Another quarter of favorable market conditions for homebuilders is in the books, and PulteGroup (NYSE:PHM) took full advantage of the situation to post better than expected quarterly earnings, even though revenue came in slightly lower than expected.

Here's a look at the company's most recent results and why investors can reasonably assume that things will likely improve from here. 

House with a "sold" sign out front

Image source: Getty Images.

By the numbers

Metric Q3 2017 Q2 2017 Q3 2016
Revenue $2.13 billion $2.02 billion $1.94 billion
Net income $177 million $101 million $128 million
Diluted EPS $0.58



Data source: PulteGroup earnings releases. EPS = earnings per share.

Like in the prior quarter, PulteGroup delivered on just about every metric you want to see from homebuilders. Revenue was up, driven by a modest 2.2% uptick in closings and a 6.6% increase in the average selling price per house, which stood at $399,000 for the third quarter. Analysts were expecting somewhat higher revenue for the quarter, but what do they know?

If you wanted to get really nitpicky, the company's costs grew slightly faster than revenue in the quarter as homebuilding costs increased a bit. Selling, general, and administrative costs climbed a bit compared to the prior quarter -- 11.6% of revenue -- but were still below management's target range of 12% to 12.5%. 

While another quarter of increased revenue is satisfying to see, it's even more encouraging to see that new orders and backlog continue to outpace revenue and closings. PulteGroup's third-quarter net new orders grew 11% to 5,300 units compared to 4,775 this time last year. This gave the company a total unit backlog of 10,823 homes with an average selling price of $431,000 in the backlog. That's the highest backlog price the company has reported in 10 years. 

With all of those new orders, the company continues to build inventories and working capital, which, of course, eats into cash from operations. As a result, the company had to tap some of the cash on the balance sheet to pay dividends and buy back shares. Management intends to buy back $1.5 billion in stock between Q3 2016 and the end of this fiscal year. This past quarter, it repurchased another $260 million, and it puts the total since Q3 2016 at $918 million. While it is possible for the company to meet its stated goal, it will need to have a significant drawdown in working capital from new unit sales to do so with cash from operations. 

What management had to say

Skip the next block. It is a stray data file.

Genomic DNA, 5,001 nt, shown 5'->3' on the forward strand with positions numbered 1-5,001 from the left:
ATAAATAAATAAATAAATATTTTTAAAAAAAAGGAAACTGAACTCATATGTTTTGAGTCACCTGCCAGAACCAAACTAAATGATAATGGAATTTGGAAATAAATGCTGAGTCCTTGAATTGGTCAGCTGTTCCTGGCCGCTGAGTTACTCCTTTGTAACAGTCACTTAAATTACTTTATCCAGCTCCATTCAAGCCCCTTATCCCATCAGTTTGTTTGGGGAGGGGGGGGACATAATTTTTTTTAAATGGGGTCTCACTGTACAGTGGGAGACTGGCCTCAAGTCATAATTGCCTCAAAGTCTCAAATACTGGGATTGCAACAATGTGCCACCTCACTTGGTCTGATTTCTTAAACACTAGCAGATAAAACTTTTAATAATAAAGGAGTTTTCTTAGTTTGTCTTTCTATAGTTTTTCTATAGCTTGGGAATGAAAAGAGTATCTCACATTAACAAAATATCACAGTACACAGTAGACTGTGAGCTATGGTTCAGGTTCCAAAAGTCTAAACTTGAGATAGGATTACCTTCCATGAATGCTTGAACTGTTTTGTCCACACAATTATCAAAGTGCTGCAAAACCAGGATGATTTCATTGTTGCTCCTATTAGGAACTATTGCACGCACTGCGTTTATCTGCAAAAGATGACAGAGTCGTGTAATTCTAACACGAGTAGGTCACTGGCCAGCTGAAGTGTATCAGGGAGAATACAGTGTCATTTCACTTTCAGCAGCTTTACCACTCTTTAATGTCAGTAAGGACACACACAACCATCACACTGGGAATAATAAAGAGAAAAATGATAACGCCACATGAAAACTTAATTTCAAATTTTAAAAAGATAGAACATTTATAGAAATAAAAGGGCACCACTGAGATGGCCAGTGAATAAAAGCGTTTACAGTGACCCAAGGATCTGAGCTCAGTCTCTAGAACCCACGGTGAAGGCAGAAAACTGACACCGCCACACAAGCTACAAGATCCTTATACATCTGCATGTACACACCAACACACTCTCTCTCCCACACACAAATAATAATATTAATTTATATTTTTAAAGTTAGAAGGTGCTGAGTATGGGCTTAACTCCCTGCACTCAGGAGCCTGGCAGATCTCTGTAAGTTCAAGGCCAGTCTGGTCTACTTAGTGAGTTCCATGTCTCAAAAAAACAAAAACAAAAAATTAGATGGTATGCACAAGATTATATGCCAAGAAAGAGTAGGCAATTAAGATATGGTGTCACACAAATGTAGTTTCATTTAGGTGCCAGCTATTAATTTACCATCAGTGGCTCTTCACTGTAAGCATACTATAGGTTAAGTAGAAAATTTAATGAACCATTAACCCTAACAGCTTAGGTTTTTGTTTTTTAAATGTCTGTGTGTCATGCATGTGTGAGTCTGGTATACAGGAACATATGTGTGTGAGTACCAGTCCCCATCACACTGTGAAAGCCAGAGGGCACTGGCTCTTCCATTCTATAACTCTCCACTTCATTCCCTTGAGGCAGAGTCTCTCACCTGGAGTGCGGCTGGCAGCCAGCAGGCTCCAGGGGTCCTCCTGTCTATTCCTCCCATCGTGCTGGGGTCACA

Even with PulteGroup's backlog hitting 10-year highs, CEO Ryan Marshall seems to think the company and the housing market in general still have a lot of room to run:

Despite the disruptions caused by Hurricanes Harvey and Irma, our 11% increase in year-over-year orders for the quarter points to the health of the market, while the 15% increase in our backlog puts us in an excellent position to deliver strong fourth quarter and full-year financial results.

Fueled by growing demand among first-time buyers and supported by a strong economy, high employment, and historically low interest rates, U.S. new home sales for 2017 are expected to grow a healthy 5% to 10% over last year. We remain optimistic about the strength of future housing demand, as the current housing cycle moves into its seventh year of growth.

What a Fool believes

This has been a long run of growth for the housing market, but all of the macro trends Marshall mentioned in his prepared remarks are working in housing's favor right now. On top of that, the supply of houses is much lower than average as Baby Boomers swell the ranks of retired people and stay in their existing homes. This makes Pulte's and other homebuilder's assets that much more expensive and will likely lead to several more years of housing growth. 

This article represents the opinion of the writer, who may disagree with the “official” recommendation position of a Motley Fool premium advisory service. We’re motley! Questioning an investing thesis -- even one of our own -- helps us all think critically about investing and make decisions that help us become smarter, happier, and richer.